But what about if youre experiencing chronic bloating where you get so bloated you look pregnant?
Perhaps youve ruled out pregnancy, cut back on the bloating food and drinks, but still feel as though you have a bowling ball in your stomach.
Usually are not too worrisome, but if your persistent bloating is accompanied by other symptoms this just might be the canary in the coal mine.
Persistent bloating along with other symptoms such as severe abdominal pain, fever, or blood in your stool might be a sign of a more serious health issue than just bloating from a bad meal.
Health issues such as cancer, liver disease, inflammatory bowel disease, and other conditions can cause severe bloating.
So differentiating between a simple case of bloating and severe bloating is important.
How Is A Bladder Inflammation Treated
A bladder infection is typically treated with antibiotics. Your healthcare provider will prescribe an antibiotic based on the type of bacteria found during your urine tests. In order to adequately treat the infection, its important to take all of the antibiotics your provider prescribes.
Some commonly used antibiotics include:
- Quinolones, such as ciprofloxacin .
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How Common Are Bladder Infections
Bladder infections are very common, especially in women. Approximately 60% of women will experience a bladder infection during their lifetime. And these infections may recur: Between 20% and 40% of women who have a bladder infection will experience at least another in their lifetime. Men are less likely to get bladder infections because of differences in their anatomy.
How To Treat Abdominal Pain
Some cases of abdominal pain resolve on their own. Staying hydrated, resting, and avoiding foods that can irritate your stomach can help improve your pain. Taking over-the-counter gas medications or antacids can help ease an upset stomach and relieve indigestion.
If home remedies dont work and you have abdominal pain for several days, get in touch with us. Depending on the cause, we may approach treatment in several ways, including:
- Antibiotics for infections
- Medications, such as anti-inflammatories or pain relievers
- Acid reducers for GERD and acid reflux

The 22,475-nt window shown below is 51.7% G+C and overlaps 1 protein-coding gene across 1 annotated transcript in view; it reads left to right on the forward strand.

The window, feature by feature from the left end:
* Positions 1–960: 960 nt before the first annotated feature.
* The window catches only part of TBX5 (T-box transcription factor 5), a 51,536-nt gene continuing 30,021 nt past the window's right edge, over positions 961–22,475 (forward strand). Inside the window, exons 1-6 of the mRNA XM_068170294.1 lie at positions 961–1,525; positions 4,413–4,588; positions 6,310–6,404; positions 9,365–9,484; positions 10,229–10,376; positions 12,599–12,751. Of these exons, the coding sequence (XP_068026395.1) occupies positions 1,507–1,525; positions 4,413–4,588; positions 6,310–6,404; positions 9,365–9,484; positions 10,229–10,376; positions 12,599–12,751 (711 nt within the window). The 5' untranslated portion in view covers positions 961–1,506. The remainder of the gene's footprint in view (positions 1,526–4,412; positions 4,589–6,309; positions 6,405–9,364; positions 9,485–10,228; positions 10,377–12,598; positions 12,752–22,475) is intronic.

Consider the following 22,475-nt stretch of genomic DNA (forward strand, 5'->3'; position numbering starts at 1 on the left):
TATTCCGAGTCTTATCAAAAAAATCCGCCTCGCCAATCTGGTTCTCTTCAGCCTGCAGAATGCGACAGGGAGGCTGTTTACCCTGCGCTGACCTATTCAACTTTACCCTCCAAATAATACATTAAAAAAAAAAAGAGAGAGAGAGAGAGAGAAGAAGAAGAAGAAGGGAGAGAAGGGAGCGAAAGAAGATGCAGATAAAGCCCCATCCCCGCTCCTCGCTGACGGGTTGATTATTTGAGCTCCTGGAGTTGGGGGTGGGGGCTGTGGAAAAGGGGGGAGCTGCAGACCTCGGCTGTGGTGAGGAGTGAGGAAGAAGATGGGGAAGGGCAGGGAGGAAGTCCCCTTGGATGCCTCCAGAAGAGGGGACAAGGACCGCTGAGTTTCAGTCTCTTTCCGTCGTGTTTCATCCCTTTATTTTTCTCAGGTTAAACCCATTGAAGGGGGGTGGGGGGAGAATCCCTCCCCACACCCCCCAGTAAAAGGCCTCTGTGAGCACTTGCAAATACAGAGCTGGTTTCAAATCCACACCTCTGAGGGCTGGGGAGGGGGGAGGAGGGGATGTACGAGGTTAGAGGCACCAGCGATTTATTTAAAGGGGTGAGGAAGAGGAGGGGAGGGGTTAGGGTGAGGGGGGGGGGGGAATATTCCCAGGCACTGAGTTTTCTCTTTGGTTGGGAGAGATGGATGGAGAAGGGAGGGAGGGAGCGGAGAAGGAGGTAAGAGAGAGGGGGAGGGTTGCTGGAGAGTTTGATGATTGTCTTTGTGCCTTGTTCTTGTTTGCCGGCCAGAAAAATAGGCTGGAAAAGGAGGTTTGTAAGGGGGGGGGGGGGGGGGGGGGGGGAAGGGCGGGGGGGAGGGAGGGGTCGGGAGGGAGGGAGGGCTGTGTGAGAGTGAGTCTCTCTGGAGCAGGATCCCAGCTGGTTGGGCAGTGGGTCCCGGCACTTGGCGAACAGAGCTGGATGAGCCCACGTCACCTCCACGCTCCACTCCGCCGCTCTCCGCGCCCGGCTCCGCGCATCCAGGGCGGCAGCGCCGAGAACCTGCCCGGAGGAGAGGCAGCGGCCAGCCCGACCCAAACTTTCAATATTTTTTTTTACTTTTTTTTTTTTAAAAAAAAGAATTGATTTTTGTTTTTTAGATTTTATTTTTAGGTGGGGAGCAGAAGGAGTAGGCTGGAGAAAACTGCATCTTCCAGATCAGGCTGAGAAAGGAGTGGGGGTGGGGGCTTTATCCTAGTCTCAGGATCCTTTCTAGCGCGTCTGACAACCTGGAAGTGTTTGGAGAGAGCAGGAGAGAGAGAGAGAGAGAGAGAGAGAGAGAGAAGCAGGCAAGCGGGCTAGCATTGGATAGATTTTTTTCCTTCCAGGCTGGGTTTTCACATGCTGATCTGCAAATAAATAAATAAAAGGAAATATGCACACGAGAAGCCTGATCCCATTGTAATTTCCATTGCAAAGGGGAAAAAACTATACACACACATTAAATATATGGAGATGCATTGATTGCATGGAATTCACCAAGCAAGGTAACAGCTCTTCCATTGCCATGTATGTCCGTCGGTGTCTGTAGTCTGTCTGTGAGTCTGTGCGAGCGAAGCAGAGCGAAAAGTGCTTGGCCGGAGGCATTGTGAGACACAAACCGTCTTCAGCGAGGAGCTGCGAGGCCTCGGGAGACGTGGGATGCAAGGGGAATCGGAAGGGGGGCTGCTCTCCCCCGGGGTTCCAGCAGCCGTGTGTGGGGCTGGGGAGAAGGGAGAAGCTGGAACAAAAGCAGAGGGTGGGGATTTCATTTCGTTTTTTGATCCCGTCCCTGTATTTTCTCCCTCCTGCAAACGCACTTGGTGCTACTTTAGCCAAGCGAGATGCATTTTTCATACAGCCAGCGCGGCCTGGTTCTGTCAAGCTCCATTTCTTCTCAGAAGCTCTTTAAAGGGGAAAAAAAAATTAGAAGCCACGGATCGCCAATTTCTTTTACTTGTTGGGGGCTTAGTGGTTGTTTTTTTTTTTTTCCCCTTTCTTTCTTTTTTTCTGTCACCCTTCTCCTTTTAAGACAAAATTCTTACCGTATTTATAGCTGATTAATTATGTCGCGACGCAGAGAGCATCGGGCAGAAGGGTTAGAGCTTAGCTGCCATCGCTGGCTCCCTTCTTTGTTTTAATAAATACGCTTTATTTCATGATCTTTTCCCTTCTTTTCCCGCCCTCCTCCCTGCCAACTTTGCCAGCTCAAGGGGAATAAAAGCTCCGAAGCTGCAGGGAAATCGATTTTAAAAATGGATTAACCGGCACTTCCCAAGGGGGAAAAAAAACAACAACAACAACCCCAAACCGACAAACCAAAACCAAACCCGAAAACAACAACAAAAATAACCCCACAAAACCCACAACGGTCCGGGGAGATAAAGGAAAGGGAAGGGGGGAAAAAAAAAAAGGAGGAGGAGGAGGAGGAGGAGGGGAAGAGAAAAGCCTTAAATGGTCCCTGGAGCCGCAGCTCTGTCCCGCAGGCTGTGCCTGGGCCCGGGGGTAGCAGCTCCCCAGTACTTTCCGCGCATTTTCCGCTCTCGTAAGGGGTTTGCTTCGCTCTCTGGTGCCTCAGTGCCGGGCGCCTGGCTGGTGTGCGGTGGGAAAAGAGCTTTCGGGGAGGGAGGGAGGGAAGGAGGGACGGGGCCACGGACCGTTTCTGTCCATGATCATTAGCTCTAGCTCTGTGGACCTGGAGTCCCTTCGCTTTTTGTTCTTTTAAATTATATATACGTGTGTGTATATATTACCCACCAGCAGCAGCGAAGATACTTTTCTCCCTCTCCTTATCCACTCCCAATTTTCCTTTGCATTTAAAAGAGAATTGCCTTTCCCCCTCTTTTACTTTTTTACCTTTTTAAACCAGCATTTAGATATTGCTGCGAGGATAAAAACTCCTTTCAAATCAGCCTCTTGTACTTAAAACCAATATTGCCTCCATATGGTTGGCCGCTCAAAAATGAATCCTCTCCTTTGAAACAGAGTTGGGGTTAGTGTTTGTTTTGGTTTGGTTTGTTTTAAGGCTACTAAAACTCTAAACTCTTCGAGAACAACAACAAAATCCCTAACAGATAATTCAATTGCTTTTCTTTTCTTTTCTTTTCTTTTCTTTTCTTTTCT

- Making lifestyle changes, like exercising regularly and eating a healthy diet
Some conditions like Crohns disease or other forms of inflammatory bowel syndrome require special treatment. We can connect you with the right specialist if needed.
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Bladder & Kidney Infections
Bladder or urinary tract infections are caused by a bacterial infection within the bladder. Bacteria enter the urethra and travels into the bladder, causing a bladder infection. When this goes untreated, the problem can complicate into a condition called pyelonephritis, which affects the upper urinary system that includes the kidneys and ureters, or the ducts where the urine passes from the kidney to the bladder.
Bacteria from the untreated UTI sometimes escape the bladder and urethra and travel up the ureters where they enter one or both kidneys and cause a kidney infection. This infection can spread to the blood. The problem is treatable with antibiotics. Because the urethra is shorter in women than in men, women are at higher risk of obtaining a urinary tract infection.
Symptoms of UTI include painful and/ or frequent urination. Once the infection has progressed to pyelonephritis, symptoms include:
- Back pain or flank pain
- Nausea and vomiting
- Confusion in elderly patients
The urine can also contain blood, a foul odor, or appear cloudy. If you experience trouble urinating, you should seek medical care.
Is Bladder Pressure The Same Thing As A Spasm
Do you have pressure in your bladder that just wont go away? This type of chronic bladder pain is different from the spasms you may get with a condition such as overactive bladder or a urinary tract infection .
Bladder pressure feels more like constant ache rather than a muscle contraction. Doctors typically attribute bladder pressure to interstitial cystitis . IC is also known as bladder pain syndrome.
Heres more about this syndrome, its causes, and how to get relief from the pressure.